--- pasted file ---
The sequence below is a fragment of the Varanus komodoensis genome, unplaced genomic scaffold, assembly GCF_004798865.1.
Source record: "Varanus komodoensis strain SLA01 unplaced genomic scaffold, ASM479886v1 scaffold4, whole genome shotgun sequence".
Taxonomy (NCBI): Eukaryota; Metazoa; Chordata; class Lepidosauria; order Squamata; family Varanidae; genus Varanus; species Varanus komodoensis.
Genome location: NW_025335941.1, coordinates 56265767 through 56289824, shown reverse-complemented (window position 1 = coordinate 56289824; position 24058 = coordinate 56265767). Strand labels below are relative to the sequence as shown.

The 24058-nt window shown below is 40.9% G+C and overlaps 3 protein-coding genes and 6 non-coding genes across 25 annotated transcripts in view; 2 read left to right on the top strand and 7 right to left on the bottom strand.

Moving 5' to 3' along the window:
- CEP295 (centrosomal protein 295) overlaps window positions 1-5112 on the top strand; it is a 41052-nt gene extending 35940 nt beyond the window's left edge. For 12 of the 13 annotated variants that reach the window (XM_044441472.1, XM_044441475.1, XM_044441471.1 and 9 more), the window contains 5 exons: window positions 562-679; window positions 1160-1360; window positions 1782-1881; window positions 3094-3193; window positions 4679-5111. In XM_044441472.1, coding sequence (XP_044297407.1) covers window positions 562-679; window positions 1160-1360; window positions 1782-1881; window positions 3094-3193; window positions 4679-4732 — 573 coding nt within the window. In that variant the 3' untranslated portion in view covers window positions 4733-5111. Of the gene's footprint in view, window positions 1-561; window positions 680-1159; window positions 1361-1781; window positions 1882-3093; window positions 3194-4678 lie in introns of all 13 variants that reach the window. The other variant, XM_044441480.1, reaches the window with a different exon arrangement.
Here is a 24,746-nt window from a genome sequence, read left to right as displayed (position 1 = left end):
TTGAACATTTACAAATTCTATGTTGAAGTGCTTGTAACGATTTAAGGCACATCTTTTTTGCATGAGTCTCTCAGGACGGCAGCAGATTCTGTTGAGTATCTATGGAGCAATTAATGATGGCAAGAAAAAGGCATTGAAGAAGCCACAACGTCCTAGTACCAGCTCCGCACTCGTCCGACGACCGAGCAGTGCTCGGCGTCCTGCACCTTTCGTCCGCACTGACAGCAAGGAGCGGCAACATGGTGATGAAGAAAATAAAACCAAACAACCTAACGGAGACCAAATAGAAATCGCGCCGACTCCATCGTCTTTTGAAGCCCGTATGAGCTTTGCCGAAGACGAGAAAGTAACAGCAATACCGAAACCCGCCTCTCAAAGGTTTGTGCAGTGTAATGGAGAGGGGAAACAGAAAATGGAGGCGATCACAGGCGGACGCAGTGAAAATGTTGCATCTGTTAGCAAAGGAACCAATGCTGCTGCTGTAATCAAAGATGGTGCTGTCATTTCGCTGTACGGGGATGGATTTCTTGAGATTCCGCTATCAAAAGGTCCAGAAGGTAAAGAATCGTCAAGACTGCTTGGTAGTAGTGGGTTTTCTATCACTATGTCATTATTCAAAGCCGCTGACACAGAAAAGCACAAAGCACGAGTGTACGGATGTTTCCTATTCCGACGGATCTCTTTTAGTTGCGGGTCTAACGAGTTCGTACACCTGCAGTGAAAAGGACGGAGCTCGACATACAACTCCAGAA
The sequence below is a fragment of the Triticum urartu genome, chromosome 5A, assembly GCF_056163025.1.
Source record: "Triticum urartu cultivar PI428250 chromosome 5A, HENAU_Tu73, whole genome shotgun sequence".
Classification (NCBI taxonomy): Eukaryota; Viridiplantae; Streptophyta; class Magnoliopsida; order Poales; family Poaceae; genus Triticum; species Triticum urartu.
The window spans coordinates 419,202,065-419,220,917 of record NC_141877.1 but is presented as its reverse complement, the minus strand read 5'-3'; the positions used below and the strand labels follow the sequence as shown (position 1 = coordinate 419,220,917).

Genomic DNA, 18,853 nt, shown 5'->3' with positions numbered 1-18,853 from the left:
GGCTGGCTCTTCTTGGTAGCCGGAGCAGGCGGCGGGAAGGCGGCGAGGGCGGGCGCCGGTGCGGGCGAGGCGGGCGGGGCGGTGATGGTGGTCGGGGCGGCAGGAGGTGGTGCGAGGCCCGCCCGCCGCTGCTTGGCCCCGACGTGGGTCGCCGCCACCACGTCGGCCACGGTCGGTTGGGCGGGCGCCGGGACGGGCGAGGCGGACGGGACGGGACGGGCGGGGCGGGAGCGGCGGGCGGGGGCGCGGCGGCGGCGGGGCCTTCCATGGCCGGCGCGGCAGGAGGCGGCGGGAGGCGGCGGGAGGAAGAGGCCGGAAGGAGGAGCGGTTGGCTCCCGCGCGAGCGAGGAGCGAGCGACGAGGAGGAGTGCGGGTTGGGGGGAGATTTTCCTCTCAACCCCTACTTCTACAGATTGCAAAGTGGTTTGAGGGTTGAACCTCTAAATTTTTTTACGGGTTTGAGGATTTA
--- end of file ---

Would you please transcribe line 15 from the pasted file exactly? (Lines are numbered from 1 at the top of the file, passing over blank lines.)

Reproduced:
GGCTGGCTCTTCTTGGTAGCCGGAGCAGGCGGCGGGAAGGCGGCGAGGGCGGGCGCCGGTGCGGGCGAGGCGGGCGGGGCGGTGATGGTGGTCGGGGCGGCAGGAGGTGGTGCGAGGCCCGCCCGCCGCTGCTTGGCCCCGACGTGGGTCGCCGCCACCACGTCGGCCACGGTCGGTTGGGCGGGCGCCGGGACGGGCGAGGCGGACGGGACGGGACGGGCGGGGCGGGAGCGGCGGGCGGGGGCGCGGCGGCGGCGGGGCCTTCCATGGCCGGCGCGGCAGGAGGCGGCGGGAGGCGGCGGGAGGAAGAGGCCGGAAGGAGGAGCGGTTGGCTCCCGCGCGAGCGAGGAGCGAGCGACGAGGAGGAGTGCGGGTTGGGGGGAGATTTTCCTCTCAACCCCTACTTCTACAGATTGCAAAGTGGTTTGAGGGTTGAACCTCTAAATTTTTTTACGGGTTTGAGGATTTA